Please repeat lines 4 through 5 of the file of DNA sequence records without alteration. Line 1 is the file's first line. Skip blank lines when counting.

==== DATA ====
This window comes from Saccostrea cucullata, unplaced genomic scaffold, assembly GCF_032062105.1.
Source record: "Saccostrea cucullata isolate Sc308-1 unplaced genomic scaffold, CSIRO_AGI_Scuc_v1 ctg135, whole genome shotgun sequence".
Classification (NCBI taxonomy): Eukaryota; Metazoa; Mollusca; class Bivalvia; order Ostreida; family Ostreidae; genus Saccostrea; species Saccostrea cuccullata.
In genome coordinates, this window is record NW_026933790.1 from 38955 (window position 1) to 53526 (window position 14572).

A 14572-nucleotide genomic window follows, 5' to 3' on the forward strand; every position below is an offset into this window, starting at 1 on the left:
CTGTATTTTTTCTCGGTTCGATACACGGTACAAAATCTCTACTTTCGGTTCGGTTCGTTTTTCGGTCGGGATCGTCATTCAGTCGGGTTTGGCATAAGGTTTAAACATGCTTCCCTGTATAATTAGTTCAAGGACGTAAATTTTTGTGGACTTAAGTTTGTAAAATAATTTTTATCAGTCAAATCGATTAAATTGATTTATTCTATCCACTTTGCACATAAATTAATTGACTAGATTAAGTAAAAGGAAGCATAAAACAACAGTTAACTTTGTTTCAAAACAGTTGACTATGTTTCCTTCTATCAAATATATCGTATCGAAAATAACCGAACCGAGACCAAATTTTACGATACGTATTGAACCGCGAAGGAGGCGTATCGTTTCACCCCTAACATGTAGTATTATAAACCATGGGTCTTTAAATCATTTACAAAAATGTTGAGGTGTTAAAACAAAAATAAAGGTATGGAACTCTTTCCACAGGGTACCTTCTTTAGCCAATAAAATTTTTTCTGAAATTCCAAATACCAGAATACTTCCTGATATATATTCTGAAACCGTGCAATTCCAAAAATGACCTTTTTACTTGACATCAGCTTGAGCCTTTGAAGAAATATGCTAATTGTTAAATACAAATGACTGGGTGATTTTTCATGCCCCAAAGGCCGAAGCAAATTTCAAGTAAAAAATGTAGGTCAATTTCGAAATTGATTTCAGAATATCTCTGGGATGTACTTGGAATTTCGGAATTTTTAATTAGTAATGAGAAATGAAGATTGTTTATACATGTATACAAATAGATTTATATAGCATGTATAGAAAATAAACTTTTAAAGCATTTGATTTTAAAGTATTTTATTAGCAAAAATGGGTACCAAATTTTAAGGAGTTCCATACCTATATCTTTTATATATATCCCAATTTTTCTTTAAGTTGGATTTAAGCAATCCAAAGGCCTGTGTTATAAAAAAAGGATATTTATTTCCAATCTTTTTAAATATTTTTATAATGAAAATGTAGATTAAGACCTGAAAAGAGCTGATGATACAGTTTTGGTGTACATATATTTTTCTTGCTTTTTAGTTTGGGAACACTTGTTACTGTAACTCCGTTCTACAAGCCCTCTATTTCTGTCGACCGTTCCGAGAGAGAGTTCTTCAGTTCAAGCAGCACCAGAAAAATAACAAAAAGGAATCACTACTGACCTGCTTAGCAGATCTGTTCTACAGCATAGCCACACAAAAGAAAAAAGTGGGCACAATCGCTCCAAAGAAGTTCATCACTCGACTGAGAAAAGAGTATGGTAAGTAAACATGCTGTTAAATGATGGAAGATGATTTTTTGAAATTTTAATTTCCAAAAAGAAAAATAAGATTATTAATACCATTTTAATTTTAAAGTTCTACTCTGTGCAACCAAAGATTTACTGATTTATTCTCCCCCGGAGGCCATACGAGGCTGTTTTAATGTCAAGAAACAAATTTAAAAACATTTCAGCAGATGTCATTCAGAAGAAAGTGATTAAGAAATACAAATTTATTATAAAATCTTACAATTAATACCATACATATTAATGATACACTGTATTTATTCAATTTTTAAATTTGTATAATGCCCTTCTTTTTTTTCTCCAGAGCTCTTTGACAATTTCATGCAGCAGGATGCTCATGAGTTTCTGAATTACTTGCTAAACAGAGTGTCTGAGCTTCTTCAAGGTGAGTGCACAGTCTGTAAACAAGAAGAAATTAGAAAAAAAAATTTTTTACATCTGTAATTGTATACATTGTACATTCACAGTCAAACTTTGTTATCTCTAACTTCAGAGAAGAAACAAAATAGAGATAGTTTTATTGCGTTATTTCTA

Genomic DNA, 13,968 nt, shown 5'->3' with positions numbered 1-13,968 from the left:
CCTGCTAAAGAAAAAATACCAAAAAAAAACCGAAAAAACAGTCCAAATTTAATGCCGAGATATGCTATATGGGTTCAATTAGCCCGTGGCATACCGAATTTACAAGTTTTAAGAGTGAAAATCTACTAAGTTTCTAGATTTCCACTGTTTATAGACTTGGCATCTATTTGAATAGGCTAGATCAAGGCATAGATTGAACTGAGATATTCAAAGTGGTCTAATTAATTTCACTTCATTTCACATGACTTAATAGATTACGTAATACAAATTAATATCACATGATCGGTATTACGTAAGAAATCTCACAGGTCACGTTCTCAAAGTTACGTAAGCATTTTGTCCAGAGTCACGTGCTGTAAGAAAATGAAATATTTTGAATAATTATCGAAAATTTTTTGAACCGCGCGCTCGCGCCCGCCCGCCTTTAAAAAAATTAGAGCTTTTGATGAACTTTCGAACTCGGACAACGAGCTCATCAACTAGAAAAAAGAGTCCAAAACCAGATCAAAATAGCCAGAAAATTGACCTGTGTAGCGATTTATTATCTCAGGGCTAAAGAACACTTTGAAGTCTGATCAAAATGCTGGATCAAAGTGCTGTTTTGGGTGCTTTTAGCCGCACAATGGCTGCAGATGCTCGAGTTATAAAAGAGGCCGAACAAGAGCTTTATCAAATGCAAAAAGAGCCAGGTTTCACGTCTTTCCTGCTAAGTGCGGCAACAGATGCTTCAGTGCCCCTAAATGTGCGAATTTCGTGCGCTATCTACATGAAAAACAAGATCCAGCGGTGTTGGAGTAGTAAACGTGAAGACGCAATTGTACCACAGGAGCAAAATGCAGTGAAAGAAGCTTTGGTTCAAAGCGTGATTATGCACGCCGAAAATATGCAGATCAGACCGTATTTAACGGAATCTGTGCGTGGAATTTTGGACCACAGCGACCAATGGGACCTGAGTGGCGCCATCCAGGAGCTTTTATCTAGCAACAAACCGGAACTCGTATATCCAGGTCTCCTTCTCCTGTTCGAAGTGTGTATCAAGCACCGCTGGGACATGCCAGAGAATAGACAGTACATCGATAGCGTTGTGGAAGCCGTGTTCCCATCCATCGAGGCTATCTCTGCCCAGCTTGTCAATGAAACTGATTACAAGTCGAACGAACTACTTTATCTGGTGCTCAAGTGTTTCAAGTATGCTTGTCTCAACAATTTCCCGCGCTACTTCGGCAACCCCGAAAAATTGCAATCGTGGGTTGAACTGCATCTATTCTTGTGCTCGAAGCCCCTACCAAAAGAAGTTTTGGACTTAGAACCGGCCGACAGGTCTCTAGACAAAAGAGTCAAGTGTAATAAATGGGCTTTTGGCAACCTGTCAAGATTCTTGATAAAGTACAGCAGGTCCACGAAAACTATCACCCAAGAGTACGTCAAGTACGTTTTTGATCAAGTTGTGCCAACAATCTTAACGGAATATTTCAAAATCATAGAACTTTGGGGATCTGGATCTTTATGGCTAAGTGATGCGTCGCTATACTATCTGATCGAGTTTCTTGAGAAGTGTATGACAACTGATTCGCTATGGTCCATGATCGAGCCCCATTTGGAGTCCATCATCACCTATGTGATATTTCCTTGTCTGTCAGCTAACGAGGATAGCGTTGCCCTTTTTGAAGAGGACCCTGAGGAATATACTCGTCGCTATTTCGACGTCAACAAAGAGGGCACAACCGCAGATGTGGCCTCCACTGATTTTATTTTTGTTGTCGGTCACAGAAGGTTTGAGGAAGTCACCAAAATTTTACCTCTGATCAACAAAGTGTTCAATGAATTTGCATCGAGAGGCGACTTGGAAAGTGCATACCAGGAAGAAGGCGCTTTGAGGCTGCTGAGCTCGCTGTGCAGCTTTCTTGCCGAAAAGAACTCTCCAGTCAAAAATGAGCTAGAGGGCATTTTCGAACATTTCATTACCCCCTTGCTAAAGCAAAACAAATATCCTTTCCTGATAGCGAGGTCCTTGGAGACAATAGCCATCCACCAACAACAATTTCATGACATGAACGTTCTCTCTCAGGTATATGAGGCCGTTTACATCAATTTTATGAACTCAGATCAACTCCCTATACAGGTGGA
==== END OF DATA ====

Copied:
In genome coordinates, this window is record NW_026933790.1 from 38955 (window position 1) to 53526 (window position 14572).

A 14572-nucleotide genomic window follows, 5' to 3' on the forward strand; every position below is an offset into this window, starting at 1 on the left: